27. But to the land whereunto they desire to return, thither shall they not return.
27. Et in terram ad quam ipsi levant animum suum, ut revertantur illuc, non revertentur illuc.
The Prophet again changes the person, and yet not inelegantly, for he speaks here as one indignant, and after having addressed a few words to King Jeconiah, he turns aside from him and declares what God would do. Thus, when we think one hardly worthy to be addressed, we change our discourse; and after having spoken a few words to him, we take another mode of speaking. In the same manner, the Prophet spoke very indignantly when he addressed Jehoiakim, and then he declared how God would deal with him: he passed by him as though he was deaf or unworthy of being noticed. We thus see the design of the Prophet in the change he makes in this passage.
Grant, Almighty God, that as thou promisest to us rest nowhere except in thy celestial kingdom, we may never suffer ourselves, while travelling on the earth, to be allured and driven here and there; but may we in the meantime call on thee with resigned minds, and thus carry on our warfare, that; how much soever thou mayest he pleased by various contests to try and prove us, we may still continue to be thy faithful soldiers, until we shall enjoy that rest which has been obtained for us by the blood of thine only-begotten Son. -- Amen.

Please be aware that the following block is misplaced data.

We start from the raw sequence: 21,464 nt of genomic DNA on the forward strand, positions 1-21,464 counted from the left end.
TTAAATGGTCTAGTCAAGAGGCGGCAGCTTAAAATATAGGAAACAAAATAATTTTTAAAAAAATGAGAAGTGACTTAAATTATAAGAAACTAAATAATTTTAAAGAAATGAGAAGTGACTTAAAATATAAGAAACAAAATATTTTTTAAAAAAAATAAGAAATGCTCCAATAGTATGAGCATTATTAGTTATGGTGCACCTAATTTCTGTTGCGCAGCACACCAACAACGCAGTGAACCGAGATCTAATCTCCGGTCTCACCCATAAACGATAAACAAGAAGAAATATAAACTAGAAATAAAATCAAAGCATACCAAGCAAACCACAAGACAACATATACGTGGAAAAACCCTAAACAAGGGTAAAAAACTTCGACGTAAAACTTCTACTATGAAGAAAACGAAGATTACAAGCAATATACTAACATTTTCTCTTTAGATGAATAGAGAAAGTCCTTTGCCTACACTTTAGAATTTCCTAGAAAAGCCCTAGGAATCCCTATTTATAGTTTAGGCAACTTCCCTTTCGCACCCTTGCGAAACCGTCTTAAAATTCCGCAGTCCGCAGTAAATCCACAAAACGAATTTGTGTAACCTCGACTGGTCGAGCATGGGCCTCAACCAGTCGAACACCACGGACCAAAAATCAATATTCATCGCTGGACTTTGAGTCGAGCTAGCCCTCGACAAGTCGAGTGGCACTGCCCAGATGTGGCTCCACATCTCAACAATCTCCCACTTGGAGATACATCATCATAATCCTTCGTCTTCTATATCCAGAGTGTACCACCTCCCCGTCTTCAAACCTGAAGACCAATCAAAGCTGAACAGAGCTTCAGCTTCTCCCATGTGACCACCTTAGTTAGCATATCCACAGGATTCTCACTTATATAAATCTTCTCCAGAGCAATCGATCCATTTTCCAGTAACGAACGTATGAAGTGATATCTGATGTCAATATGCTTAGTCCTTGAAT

1 The phrase, "to raise or lift up the mind," or the soul, is to set the heart on a thing. The Vulg. has adopted the Hebrew idiom, "to which they lift up their soul." The Sept. leaves out "return," and have only, "which they wish in their souls." Our version retains the true idea, though it be not literal, "whereunto they desire to return;" literally, "where they are lifting up their soul to return there:" the two adverbs of place are given, the relative adverb and the pronoun adverb, if we may so call them. It is the same sort of idiom as when a relative and a pronoun are used, one before and the other after the verb, as in Jeremiah 22:25, "whom thou fearest (or dreadest) their face," rightly rendered in our version, "whose face thou fearest:" but the Welsh is literally the Hebrew; the idiom is exactly the same. -- Ed.
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